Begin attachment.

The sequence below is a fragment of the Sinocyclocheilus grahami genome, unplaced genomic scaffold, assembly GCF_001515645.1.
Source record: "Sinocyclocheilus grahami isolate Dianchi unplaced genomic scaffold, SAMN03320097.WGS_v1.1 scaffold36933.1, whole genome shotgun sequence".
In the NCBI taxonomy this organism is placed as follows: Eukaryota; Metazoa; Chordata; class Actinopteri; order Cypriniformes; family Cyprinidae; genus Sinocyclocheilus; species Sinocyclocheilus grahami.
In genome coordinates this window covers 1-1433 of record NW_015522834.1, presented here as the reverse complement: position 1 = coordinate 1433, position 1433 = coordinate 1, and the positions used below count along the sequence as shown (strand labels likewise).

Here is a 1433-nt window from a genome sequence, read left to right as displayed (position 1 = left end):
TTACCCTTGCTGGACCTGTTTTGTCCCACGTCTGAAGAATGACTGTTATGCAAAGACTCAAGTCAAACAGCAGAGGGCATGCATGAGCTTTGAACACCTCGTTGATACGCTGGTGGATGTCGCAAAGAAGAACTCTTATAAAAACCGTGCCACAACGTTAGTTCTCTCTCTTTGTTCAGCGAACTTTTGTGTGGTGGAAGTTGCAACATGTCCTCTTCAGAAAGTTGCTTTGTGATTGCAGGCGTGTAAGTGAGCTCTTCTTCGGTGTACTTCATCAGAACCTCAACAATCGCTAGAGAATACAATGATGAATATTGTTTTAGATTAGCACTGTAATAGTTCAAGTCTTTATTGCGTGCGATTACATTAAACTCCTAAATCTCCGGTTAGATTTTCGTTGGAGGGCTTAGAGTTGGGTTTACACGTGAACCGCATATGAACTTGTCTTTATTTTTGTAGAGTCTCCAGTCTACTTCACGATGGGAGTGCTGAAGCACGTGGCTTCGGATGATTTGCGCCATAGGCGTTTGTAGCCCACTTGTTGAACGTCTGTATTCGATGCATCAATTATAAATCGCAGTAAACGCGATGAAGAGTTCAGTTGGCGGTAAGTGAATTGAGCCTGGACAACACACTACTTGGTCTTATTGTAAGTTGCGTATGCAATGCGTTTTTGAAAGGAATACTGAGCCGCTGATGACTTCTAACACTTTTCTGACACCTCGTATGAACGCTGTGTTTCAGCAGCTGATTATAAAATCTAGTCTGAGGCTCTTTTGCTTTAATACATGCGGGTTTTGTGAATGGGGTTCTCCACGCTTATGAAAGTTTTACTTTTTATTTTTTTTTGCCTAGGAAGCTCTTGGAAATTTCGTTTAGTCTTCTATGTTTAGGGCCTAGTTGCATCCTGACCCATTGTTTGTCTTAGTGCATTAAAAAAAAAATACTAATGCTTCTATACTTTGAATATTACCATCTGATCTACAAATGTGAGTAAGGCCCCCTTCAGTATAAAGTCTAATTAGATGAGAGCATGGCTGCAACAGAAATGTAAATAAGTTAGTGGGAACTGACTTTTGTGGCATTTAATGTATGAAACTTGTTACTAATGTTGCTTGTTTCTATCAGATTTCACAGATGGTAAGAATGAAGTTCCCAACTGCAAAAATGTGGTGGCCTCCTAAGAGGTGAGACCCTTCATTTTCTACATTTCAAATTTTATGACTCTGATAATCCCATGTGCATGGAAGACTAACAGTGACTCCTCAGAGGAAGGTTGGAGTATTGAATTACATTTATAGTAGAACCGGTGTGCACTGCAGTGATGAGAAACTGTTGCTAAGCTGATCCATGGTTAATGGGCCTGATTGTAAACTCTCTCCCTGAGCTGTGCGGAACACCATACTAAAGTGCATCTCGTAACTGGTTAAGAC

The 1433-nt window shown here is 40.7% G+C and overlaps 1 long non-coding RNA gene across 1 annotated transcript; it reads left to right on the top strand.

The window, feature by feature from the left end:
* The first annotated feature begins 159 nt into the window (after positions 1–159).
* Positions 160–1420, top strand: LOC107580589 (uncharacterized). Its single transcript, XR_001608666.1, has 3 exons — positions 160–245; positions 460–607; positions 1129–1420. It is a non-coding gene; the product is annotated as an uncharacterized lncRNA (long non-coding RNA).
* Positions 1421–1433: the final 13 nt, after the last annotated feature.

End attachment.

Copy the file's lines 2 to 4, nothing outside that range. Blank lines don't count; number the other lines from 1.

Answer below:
Source record: "Sinocyclocheilus grahami isolate Dianchi unplaced genomic scaffold, SAMN03320097.WGS_v1.1 scaffold36933.1, whole genome shotgun sequence".
In the NCBI taxonomy this organism is placed as follows: Eukaryota; Metazoa; Chordata; class Actinopteri; order Cypriniformes; family Cyprinidae; genus Sinocyclocheilus; species Sinocyclocheilus grahami.
In genome coordinates this window covers 1-1433 of record NW_015522834.1, presented here as the reverse complement: position 1 = coordinate 1433, position 1433 = coordinate 1, and the positions used below count along the sequence as shown (strand labels likewise).